So what did all of this highly expensive work on the email production and review produce? Absolutely nothing. When Rappaport and ALC demanded a status report on the email findings, Lowenstein informed them that its team had reviewed approximately 500 emails and found nothing of value in them, thus there was nothing of substance to report on.

There can be little doubt as to which side was to blame for the all out email war, given what one telling internal Lowenstein email noted in November of 2011: “Zumbox halfheartedly asked for our documents . . . [so] I made a soft commitment to produce ‘some’ documents by the end of the month.”

That certainly does not sound like sufficient justification for Lowenstein’s massive e-discovery billings.

  1. Lowenstein abandons its client and pushes through a procedurally flawed motion to withdraw

By November of 2011, with almost $400,000 having already been billed and no end in sight, Rappaport realized that he had been placing far too much trust in the two lead attorneys on the matter, Peter Ehrenberg and Sharon Levine, both of whom he had worked with over the years on corporate matters. Unfortunately, he was now learning the hard way, that while Ehrenberg and Levine might be good corporate attorneys, they were the wrong persons to be leading his litigation matters. Rappaport knew he had to step in because the ever-escalating legal bills would soon be greater than any damages award or settlement he could obtain. So he demanded a hard budget. Lowenstein scrambled to put one together, and unbelievably, as revealed in internal emails, their chief motivation in providing a budget, appeared designed to convince Rappaport to “shut down” the case, and “that this may go away if the budget costs start to approach the maximum recovery.” Again, and in a blatant disregard of their fiduciary duty to their clients, Lowenstein lawyers put their financial interests ahead of their clients. Realizing they had a client who was extremely unhappy with their lack of strategy and performance, and increasingly likely to stop paying their bloated bills, they disingenuously attempted to convince him to give up his valid claims by finally providing a budget deep into the litigation.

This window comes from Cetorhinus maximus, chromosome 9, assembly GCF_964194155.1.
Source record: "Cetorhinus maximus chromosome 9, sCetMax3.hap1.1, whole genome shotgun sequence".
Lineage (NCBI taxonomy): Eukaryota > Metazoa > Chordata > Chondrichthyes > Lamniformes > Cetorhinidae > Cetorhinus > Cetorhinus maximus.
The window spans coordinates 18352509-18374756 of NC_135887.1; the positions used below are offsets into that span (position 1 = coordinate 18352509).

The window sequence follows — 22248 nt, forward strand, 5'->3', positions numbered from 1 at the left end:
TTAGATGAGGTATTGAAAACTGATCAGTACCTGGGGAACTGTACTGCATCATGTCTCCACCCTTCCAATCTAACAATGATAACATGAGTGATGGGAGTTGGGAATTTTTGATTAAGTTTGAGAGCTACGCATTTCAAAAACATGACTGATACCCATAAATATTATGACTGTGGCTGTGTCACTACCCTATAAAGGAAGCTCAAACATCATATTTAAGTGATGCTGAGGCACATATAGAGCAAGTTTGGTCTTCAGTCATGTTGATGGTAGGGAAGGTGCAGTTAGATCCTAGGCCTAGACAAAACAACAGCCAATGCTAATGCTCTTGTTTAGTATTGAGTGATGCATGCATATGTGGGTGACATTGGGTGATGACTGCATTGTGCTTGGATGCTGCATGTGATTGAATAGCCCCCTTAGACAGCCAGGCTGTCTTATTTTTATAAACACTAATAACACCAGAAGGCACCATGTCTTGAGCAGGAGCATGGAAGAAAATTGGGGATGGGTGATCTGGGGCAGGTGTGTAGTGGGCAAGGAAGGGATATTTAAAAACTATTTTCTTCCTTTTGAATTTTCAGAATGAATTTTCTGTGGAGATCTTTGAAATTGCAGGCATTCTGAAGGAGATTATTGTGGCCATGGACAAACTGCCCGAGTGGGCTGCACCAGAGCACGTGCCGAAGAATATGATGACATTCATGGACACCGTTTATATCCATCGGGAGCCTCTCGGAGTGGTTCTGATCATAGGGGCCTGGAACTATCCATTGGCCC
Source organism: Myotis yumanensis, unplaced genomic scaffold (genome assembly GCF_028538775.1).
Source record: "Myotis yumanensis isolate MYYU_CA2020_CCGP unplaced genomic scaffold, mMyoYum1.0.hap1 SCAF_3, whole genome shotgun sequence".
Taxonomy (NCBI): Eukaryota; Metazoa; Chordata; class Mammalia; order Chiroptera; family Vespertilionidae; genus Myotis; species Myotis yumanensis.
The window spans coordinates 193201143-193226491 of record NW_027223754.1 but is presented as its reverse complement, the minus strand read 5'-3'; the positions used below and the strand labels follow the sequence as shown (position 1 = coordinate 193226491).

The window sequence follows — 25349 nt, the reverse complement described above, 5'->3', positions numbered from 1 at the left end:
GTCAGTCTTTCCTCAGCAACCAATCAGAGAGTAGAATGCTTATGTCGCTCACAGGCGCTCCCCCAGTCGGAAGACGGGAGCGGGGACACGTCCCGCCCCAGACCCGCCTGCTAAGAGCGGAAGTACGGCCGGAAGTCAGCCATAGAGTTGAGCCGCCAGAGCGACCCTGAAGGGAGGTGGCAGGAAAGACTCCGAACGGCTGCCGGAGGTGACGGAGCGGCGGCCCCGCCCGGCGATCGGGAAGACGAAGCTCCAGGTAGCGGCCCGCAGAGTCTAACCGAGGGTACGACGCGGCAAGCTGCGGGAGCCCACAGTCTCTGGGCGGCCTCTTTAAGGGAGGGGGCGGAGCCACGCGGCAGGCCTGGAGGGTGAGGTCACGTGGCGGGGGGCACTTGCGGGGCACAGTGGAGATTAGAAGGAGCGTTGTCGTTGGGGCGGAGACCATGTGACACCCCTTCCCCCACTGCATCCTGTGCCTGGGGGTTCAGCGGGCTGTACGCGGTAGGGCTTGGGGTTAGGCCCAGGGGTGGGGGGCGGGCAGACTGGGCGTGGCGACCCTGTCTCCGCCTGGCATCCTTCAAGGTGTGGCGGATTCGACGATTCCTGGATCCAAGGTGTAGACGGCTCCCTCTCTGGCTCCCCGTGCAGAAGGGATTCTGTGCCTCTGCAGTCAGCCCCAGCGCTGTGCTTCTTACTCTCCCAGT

However, Lowenstein’s ploy backfired. Rather than convince Rappaport to “walk away” from the litigation, he instead demanded that they reimburse him for much of their work, which he considered “seriously lacking.” He demanded that the firm write off half of their Zumbox legal bills, and moving forward, work at a reduced cost. Lowenstein now had a full-scale fee dispute on their hands, and Rappaport now had to simultaneously do battle with his own firm as well as with Zumbox. When these negotiations broke down, Lowenstein filed a motion to withdraw from the cases, essentially abandoning their clients in the middle of the cases, and after billing and collecting close to $400,000 in legal fees and costs.

Incredibly, Lowenstein tried to limit its abandonment of ALC and Rappaport to the Zumbox matters only, arrogantly intending to continue to represent ALC as general corporate counsel, even as it accused ALC and Rappaport of being uncooperative, recalcitrant, nonpaying clients in the motion to withdraw.

Rappaport and ALC strenuously objected to the attempted withdrawal, but were summarily rebuffed by the firm. Because Rappaport and ALC had exclusively used Lowenstein for almost all of their legal matters for 15 years, they had no other firm to readily turn to. As a last resort, they requested a continuance of the motion to withdraw, which was set to be heard on June 4, 2012. Lowenstein again denied this request and informed them to immediately get other counsel, as any opposition to the withdrawal motion was due by May 21.